AETHIOPIA INFERIOR VEL EXTERIOR
Superb map of Southern Africa with full original colour
Copper engraving first published in 1635 by Blaeu in Amsterdam. Published shortly before the first Dutch settlement in the region. The map was largely based on Portuguese exploration, both real and imagined. The area shown is from the Congo River basin around the Cape of Good Hope and up the east coast as far as northern present-day Mozambique. Information on the interior is sparse, reflecting the lack of knowledge the Europeans had about the interior of Africa. Unlike many other maps which are filled in with fanciful or fictitious information, this map more accurately portrays actual knowledge.
Much decoration with sailing ships and animals from elephants to monkeys dotted all over the map.
The cartouche depicts two native Africans holding up an ox skin bearing the map title. At their feet are monkeys and tortoises.
A superb map with full original colour in Mint condition
code : M4514
Cartographer : Blaeu Family
Date : 1690 Amsterdam
Size : 38.5*50 cms
availability : Available
Price : £585
"The finest Dutch map publishers were the Blaeu family, and they hold the title of mapmakers supreme for any period of cartographical history." (R. Baynton-Williams, Investing in Maps).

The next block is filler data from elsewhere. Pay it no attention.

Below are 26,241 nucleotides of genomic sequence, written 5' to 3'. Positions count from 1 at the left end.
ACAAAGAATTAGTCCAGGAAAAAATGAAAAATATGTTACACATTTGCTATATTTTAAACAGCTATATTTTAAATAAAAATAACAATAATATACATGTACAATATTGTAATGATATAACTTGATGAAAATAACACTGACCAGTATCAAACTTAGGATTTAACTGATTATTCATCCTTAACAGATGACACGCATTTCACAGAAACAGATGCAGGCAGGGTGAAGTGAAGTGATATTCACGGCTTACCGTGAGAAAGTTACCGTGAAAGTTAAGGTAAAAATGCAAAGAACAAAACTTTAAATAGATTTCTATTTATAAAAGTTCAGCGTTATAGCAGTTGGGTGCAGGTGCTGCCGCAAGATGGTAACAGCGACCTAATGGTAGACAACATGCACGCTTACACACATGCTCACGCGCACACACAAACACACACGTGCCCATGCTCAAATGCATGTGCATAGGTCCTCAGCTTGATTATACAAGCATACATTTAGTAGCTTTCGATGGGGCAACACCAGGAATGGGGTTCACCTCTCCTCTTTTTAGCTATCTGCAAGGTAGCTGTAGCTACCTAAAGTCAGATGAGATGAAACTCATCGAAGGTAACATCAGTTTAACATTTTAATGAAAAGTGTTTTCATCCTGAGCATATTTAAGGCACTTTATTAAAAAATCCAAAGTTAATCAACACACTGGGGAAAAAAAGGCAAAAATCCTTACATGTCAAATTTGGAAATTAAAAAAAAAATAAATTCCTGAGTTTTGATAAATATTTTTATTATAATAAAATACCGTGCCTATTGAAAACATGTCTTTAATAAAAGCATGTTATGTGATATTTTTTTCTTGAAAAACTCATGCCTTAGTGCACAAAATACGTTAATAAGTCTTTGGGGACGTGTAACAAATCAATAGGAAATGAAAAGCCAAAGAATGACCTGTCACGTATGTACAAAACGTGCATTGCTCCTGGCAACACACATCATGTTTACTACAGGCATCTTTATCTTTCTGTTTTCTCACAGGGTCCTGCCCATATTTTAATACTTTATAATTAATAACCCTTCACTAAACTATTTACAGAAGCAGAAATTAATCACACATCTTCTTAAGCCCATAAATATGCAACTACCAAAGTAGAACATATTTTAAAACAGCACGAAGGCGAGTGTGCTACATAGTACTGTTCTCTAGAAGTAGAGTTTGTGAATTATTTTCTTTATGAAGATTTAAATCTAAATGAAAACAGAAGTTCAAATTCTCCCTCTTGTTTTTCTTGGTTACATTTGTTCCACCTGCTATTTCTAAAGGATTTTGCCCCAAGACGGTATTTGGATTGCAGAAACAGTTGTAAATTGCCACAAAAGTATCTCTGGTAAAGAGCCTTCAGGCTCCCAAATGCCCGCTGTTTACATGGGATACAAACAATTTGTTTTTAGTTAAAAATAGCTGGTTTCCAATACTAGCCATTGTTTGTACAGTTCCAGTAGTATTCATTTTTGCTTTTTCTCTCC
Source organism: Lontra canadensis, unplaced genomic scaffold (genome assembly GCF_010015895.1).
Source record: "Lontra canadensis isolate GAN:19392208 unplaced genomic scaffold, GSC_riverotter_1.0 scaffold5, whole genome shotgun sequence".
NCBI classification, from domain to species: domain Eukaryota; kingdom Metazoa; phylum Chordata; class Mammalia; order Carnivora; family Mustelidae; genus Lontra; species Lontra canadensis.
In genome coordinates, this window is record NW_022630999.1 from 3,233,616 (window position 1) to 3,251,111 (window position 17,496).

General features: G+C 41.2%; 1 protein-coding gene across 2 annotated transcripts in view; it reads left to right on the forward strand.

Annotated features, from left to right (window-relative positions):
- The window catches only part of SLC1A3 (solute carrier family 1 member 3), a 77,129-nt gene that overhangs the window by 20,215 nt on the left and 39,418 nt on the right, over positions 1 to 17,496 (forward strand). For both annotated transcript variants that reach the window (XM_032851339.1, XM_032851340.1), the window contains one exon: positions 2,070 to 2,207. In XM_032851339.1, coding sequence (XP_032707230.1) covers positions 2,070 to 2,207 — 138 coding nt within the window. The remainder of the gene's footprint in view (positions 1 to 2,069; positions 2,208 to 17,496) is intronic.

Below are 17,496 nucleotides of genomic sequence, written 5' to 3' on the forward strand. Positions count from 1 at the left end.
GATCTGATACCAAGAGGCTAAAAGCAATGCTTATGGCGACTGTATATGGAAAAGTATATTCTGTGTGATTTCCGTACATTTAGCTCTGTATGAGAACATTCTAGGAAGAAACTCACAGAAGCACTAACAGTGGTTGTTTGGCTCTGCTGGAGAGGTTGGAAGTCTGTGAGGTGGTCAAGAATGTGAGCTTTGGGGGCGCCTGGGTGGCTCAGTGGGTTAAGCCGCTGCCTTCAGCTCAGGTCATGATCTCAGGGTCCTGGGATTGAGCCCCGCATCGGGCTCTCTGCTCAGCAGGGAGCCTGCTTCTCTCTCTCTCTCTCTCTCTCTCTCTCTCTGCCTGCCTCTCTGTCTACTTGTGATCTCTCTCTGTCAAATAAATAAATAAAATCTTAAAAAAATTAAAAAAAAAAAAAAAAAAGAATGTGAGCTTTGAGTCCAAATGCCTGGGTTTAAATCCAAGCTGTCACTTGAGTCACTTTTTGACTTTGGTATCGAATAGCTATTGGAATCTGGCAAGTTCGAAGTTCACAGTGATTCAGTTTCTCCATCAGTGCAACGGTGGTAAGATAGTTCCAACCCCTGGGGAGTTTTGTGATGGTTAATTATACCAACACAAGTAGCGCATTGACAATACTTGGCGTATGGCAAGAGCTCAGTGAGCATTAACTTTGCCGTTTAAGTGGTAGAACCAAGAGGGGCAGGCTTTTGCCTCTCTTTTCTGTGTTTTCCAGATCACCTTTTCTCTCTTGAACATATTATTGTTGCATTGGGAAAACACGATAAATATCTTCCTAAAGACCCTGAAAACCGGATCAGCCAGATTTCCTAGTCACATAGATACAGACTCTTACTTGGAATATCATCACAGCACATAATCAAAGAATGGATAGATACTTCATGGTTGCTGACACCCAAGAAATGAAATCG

Willem Janszoon Blaeu (1571-1638) was the founder of the Blaeu publishing house and established the fine reputation of Blaeu maps.
He published his first world atlas, the Atlantis Appendix in 1630, in association with his eldest son, Joan Blaeu (c.1599-1673). The atlas was based around the printing plates acquired from Jodocus Hondius Jr.'s stock, who had himself published the later edition of Mercator's Atlas. The atlas contained some sixty maps. This work was expanded in 1631 to contain 98 maps and bore the joint imprint of father and son with the title Appendix Theatri A.Ortelii Et Atlantis G. Mercatoris.
In 1634 he commenced publication of the Theatrum or Novus Atlas. This two-volume work was larger still with up to 208 maps. This atlas, published in four separate editions in four different languages, was clear evidence of his ambitions. The success of this atlas and plans for subsequent projects meant a premises move at this time. Just one year later in 1638 Willem Janszoon Blaeu died and control of the business passed to his son, Joan.
Joan "aimed at the full description of heaven, earth and water" (Koeman, Atlantes Neerlandici) and continually expanded the Novus Atlas in this quest. The work grew to some nine to twelve folio volumes by c.1662 known as the Atlas Major, generally regarded as the pinnacle of atlas- publishing. The Atlas Maior finally incorporated over 650 maps, often found in the loveliest contemporary colour.
The Blaeu printing house was one of the largest in the world and Joan was assisted by his sons Willem, Pieter and Joan II. Their endeavours insured Blaeu maps were, and still are, renowned for the consummate care and attention apparent in every stage of production - using only the best paper with finely engraved plates and a high standard of printing.